Since the weekend, autumn fog has shrouded London in a gorgeous photogenic mist. Which, as it turns out, is terrible news for our lungs. Pollution monitors dotted around the city are pinging with harmful levels of air pollution.
The high pollution is being caused by a double whammy of foggy weather (still winds allowing pollutants to build up under the mist) plus fireworks celebrating Diwali and Bonfire Night. One monitor in Harlington near Heathrow recorded it highest possible level, 10/10, on October 31.
We spoke to Andrea Lee, a healthy air campaigner with ClientEarth, a charity of international environmental lawyers, who told us that high air pollution is a regular visitor to London in November: ‘Around this time of year, you can get pollution spikes because of bonfires. But this year the fog is exacerbating the problem and the calm weather is also allowing the usual source of pollution, road transport, to build up.’ ClientEarth is currently suing the UK Government over air pollution levels.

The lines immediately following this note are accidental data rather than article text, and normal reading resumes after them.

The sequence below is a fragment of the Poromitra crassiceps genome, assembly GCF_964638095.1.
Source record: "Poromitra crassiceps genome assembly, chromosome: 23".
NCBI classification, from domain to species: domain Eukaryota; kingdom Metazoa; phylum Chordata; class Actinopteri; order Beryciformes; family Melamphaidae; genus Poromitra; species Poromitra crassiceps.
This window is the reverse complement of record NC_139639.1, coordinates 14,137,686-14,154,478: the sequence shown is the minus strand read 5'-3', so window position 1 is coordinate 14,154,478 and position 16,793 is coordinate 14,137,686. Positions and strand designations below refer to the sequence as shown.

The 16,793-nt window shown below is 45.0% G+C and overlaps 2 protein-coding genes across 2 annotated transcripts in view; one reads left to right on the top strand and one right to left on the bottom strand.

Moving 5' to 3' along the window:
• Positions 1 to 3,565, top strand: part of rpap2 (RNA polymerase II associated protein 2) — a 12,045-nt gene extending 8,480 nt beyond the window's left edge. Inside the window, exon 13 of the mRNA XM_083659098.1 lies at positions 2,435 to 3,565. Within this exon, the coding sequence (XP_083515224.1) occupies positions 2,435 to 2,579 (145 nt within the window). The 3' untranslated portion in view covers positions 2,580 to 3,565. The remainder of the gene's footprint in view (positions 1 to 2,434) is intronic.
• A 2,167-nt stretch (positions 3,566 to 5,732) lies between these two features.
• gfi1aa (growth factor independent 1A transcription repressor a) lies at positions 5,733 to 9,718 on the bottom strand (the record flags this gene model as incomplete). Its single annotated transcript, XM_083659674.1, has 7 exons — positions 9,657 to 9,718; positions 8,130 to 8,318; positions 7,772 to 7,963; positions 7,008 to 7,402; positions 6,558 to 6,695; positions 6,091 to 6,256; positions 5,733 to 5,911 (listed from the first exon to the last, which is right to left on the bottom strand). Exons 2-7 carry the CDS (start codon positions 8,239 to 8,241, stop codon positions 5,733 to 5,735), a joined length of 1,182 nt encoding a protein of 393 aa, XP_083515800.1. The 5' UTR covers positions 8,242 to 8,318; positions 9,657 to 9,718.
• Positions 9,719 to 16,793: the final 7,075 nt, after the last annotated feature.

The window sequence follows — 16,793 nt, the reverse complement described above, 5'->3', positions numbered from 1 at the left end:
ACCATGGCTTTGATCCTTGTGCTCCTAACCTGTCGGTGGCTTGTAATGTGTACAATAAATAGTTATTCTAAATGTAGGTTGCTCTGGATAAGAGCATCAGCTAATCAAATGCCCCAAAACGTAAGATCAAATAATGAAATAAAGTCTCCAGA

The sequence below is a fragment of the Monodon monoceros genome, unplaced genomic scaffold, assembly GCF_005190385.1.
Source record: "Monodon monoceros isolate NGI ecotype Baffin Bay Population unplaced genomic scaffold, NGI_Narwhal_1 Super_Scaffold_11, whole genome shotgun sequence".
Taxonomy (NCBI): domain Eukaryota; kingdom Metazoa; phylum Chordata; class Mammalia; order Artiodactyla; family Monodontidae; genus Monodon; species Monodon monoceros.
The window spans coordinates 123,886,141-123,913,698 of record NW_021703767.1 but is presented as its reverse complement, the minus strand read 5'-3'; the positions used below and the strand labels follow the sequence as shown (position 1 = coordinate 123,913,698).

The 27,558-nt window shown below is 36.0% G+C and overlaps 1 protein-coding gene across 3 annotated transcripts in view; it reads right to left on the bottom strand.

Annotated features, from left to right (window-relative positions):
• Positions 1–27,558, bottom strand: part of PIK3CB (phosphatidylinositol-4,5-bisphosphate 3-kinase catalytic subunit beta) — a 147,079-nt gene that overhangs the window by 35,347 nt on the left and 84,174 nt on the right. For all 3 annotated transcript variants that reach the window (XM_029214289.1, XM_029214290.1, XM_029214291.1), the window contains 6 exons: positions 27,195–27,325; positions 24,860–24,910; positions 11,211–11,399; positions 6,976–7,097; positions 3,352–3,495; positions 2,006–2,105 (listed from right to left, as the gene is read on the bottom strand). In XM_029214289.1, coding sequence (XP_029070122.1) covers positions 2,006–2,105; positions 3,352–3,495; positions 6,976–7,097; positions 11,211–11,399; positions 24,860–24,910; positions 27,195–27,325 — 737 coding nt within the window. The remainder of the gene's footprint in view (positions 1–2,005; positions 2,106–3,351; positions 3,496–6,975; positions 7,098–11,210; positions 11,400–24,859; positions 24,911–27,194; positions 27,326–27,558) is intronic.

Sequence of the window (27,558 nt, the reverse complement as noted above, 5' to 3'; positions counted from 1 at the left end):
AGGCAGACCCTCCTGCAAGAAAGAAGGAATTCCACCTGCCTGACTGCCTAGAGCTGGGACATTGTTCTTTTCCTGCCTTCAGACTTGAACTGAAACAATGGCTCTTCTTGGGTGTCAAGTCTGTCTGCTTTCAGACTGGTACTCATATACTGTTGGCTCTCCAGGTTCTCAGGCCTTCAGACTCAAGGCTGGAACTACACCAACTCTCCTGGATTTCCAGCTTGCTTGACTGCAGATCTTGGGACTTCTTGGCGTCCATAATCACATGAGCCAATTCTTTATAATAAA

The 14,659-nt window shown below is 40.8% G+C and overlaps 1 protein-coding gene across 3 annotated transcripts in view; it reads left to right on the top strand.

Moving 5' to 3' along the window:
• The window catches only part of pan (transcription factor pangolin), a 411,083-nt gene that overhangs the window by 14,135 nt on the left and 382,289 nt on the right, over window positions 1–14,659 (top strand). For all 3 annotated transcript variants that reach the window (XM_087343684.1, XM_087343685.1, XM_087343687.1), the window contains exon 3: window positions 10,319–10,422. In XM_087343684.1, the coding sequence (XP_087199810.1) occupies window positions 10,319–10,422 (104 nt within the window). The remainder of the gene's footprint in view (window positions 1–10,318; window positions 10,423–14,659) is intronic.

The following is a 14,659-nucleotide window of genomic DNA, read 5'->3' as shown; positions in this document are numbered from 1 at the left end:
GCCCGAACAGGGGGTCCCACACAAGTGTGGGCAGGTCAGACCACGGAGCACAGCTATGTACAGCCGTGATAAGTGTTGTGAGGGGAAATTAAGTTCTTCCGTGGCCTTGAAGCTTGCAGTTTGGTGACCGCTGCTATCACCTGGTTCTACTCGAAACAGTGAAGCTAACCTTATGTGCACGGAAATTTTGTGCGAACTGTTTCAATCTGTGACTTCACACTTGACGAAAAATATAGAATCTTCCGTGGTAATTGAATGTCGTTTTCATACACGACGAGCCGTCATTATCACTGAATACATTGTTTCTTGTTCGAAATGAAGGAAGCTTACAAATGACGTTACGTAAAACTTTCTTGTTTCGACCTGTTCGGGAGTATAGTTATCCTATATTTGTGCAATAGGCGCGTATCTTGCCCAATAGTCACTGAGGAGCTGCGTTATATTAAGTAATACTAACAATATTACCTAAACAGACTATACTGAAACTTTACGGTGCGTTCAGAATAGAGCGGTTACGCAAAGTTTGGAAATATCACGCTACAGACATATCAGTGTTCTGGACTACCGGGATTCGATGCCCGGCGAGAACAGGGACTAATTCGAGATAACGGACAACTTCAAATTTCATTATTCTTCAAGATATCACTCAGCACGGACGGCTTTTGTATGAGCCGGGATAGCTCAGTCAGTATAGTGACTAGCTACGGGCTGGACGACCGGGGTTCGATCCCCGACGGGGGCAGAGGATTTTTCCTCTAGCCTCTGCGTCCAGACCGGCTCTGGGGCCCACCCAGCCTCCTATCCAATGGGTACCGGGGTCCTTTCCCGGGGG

Pollution is a massive problem in London, causing nearly 9,500 premature deaths every year – that’s 100 double-decker buses full of people dying early. But unlike the pea-soupers of the 1950s, we can’t see the tiny particles that are killing us and are mostly caused by diesel engines.
Sadiq Khan announced plans in August for air quality alerts at bus stop and tube stations. You can also keep track of air pollution levels with an app. Try City Air or Plume.